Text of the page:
One-third of the hits I receive on my blog are from search engines. Therefore, it makes sense to me that, if I put enough identifying keywords in a given blog entry, someone should eventually hit my site who knows a little more about where some of my long-lost friends are. If I dredge out all the forgotten details about my friends’ lives and histories, not only should it make fun and nostalgic reading for my regulars, but it should eventually attract hits from searches about the same person. Hopefully that person will comment or e-mail and give me an update on said individual.
So begins the first in the Where Are You Now series: Mechelle Denise Dunphy, best friend, 1984-1987.
My family moved to Oakside Trailer Park on Route 301 in Riverview FL in the summer of 1984. Next door to us — across the way, actually, behind our trailer — lived a 10-year-old girl, Mechelle, with her grandparents and her aunt. Her grandparents she called “Grammie” and “Hon” (although I do recall that Hon’s real name was Cosmo), and her aunt’s name was Sue, and they all had the most fantastic New England accent (mixed with a little Florida sunshine).
Mechelle was almost two years older than me, although she was only one year ahead of me in school; she’d been held back one year along the way. We attended Riverview Elementary School in Riverview, Florida, and ended up being best friends almost by default, as we were two of only three girls our age in our trailer park. The third girl was Mandy — Amanda Reese — and she was the bossy one.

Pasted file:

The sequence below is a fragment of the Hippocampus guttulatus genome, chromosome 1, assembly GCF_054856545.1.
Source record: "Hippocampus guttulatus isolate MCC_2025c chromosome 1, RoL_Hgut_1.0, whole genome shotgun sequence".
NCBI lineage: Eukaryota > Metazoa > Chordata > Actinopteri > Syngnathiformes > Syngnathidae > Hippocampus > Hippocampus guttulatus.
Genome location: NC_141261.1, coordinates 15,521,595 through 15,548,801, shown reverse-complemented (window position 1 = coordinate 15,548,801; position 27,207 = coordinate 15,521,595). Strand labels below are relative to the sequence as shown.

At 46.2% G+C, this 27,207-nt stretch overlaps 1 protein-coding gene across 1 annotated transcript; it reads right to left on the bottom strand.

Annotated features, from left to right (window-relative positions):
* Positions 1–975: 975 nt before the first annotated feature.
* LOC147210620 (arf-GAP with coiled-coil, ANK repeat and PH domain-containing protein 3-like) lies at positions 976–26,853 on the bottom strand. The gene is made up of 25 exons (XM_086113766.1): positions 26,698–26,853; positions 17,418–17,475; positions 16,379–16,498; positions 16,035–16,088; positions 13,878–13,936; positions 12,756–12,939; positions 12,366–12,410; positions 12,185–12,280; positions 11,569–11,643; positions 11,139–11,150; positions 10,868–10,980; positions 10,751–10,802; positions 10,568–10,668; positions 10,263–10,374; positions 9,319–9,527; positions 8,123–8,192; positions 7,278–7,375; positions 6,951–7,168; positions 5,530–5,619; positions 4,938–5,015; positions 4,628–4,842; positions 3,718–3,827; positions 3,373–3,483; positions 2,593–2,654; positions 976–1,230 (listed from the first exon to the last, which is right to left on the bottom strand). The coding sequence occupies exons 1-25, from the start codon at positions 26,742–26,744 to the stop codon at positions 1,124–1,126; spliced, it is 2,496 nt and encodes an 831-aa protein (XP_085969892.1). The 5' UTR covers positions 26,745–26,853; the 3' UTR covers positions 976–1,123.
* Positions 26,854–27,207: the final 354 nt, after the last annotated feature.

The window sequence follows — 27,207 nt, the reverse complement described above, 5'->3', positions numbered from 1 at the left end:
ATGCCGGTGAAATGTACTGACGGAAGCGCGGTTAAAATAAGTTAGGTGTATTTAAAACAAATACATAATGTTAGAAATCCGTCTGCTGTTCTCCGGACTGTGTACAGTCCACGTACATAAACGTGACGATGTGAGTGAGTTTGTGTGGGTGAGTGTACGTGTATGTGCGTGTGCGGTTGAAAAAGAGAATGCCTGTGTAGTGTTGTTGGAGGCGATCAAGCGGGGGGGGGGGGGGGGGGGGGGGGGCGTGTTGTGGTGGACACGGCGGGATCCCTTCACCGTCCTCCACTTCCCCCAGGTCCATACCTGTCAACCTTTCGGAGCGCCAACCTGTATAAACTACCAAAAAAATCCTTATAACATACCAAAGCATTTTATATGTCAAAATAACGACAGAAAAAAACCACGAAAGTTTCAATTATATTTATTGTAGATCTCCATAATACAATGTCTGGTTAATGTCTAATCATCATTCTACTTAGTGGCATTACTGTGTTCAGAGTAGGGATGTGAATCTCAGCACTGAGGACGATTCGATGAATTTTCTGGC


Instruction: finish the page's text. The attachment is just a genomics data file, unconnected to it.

Mechelle and I were inseparable during the summers, and when she’d get grounded, it was almost like I was being punished, too. We taught ourselves to ride bikes by balancing the rear wheel of our bikes on a speed bump, then pushing off and coasting as far as we could. Our bikes matched, by the way: blue, with clouds and the words “Blue Angel” emblazoned on the side. Monkey bars and banana seats. Mechelle’s family even took me camping with them in their RV. They lived to regret it, though, as I wrecked Cosmo’s three-wheeler bicycle by taking too sharp of a turn down a hill and tipping it over.
Many times, Mechelle had to be the bearer of bad news, like, “Hon says you’re not allowed to ride his bike anymore,” or, “You’re not supposed to hang around outside my window anymore,” or things like that. Usually I got all frustrated and asked if she’d told them our side of the story, and usually she hadn’t. I think she would have gotten punished for “talking back” if she had, though, in retrospect.
We were in Girl Scouts together for a couple of years — I had to wait a year to join, until I was in 4th grade, because if I’d joined in 3rd grade, I would have been a Brownie, not a Junior, and wouldn’t have gotten to be with Mechelle. Mandy was in Girl Scouts, too.